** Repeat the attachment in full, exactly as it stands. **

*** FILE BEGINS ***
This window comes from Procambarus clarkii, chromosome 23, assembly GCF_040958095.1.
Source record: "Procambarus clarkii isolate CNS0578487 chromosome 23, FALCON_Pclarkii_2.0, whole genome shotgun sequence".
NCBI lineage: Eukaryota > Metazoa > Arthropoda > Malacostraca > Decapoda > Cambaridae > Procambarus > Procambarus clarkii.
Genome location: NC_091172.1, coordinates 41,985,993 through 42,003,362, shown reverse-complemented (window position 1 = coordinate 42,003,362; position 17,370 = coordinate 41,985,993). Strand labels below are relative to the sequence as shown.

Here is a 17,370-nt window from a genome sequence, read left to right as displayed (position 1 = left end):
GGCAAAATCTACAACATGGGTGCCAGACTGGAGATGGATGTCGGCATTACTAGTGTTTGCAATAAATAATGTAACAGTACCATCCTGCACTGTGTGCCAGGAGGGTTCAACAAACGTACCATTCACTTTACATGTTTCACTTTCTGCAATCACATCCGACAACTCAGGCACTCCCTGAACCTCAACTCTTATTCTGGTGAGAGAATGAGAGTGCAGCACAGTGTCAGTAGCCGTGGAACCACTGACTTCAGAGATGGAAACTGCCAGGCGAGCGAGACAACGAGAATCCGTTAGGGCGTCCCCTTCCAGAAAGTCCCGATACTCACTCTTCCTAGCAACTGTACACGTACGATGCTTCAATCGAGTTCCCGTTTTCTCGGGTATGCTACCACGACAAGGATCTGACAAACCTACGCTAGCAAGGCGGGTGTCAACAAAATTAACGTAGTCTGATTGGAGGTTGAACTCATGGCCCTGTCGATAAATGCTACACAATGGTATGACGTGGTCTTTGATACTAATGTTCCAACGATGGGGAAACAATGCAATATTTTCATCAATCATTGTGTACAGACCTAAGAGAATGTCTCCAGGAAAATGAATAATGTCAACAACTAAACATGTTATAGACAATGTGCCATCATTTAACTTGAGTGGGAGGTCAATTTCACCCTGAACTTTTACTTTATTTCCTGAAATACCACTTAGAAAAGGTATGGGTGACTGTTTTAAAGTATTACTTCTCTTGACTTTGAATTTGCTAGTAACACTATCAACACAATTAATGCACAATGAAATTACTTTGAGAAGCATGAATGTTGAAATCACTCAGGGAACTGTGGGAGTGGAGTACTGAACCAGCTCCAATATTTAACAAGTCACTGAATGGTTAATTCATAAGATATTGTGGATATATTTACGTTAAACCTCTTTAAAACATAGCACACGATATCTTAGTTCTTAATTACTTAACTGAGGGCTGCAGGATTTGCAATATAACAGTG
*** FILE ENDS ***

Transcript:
This window comes from Procambarus clarkii, chromosome 23, assembly GCF_040958095.1.
Source record: "Procambarus clarkii isolate CNS0578487 chromosome 23, FALCON_Pclarkii_2.0, whole genome shotgun sequence".
NCBI lineage: Eukaryota > Metazoa > Arthropoda > Malacostraca > Decapoda > Cambaridae > Procambarus > Procambarus clarkii.
Genome location: NC_091172.1, coordinates 41,985,993 through 42,003,362, shown reverse-complemented (window position 1 = coordinate 42,003,362; position 17,370 = coordinate 41,985,993). Strand labels below are relative to the sequence as shown.

Here is a 17,370-nt window from a genome sequence, read left to right as displayed (position 1 = left end):
GGCAAAATCTACAACATGGGTGCCAGACTGGAGATGGATGTCGGCATTACTAGTGTTTGCAATAAATAATGTAACAGTACCATCCTGCACTGTGTGCCAGGAGGGTTCAACAAACGTACCATTCACTTTACATGTTTCACTTTCTGCAATCACATCCGACAACTCAGGCACTCCCTGAACCTCAACTCTTATTCTGGTGAGAGAATGAGAGTGCAGCACAGTGTCAGTAGCCGTGGAACCACTGACTTCAGAGATGGAAACTGCCAGGCGAGCGAGACAACGAGAATCCGTTAGGGCGTCCCCTTCCAGAAAGTCCCGATACTCACTCTTCCTAGCAACTGTACACGTACGATGCTTCAATCGAGTTCCCGTTTTCTCGGGTATGCTACCACGACAAGGATCTGACAAACCTACGCTAGCAAGGCGGGTGTCAACAAAATTAACGTAGTCTGATTGGAGGTTGAACTCATGGCCCTGTCGATAAATGCTACACAATGGTATGACGTGGTCTTTGATACTAATGTTCCAACGATGGGGAAACAATGCAATATTTTCATCAATCATTGTGTACAGACCTAAGAGAATGTCTCCAGGAAAATGAATAATGTCAACAACTAAACATGTTATAGACAATGTGCCATCATTTAACTTGAGTGGGAGGTCAATTTCACCCTGAACTTTTACTTTATTTCCTGAAATACCACTTAGAAAAGGTATGGGTGACTGTTTTAAAGTATTACTTCTCTTGACTTTGAATTTGCTAGTAACACTATCAACACAATTAATGCACAATGAAATTACTTTGAGAAGCATGAATGTTGAAATCACTCAGGGAACTGTGGGAGTGGAGTACTGAACCAGCTCCAATATTTAACAAGTCACTGAATGGTTAATTCATAAGATATTGTGGATATATTTACGTTAAACCTCTTTAAAACATAGCACACGATATCTTAGTTCTTAATTACTTAACTGAGGGCTGCAGGATTTGCAATATAACAGTG